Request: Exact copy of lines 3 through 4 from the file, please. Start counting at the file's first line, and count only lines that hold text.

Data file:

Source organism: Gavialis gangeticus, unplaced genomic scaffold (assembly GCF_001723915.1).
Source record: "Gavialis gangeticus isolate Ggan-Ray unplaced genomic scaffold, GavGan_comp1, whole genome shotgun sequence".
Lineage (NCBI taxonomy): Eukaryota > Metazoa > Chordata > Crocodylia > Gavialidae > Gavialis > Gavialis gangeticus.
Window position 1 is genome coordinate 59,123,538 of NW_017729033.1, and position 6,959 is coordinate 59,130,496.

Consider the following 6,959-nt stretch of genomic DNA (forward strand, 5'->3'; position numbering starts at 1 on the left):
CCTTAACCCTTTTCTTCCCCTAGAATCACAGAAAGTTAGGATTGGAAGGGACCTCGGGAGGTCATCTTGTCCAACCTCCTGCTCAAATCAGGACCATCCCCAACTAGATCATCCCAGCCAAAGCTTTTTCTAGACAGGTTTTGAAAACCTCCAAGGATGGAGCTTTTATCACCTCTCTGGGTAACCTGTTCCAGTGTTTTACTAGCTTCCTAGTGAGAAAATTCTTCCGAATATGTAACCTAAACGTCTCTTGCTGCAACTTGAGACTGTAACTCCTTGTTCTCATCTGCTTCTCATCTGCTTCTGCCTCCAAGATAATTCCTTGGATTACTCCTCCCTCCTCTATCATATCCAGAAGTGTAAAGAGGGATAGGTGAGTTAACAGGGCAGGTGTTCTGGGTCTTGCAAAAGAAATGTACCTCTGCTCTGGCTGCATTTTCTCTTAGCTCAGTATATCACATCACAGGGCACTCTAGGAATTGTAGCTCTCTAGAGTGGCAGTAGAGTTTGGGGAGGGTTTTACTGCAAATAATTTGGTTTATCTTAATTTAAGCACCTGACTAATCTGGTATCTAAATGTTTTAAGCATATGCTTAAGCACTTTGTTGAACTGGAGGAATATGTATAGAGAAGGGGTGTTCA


Lineage (NCBI taxonomy): Eukaryota > Metazoa > Chordata > Crocodylia > Gavialidae > Gavialis > Gavialis gangeticus.
Window position 1 is genome coordinate 59,123,538 of NW_017729033.1, and position 6,959 is coordinate 59,130,496.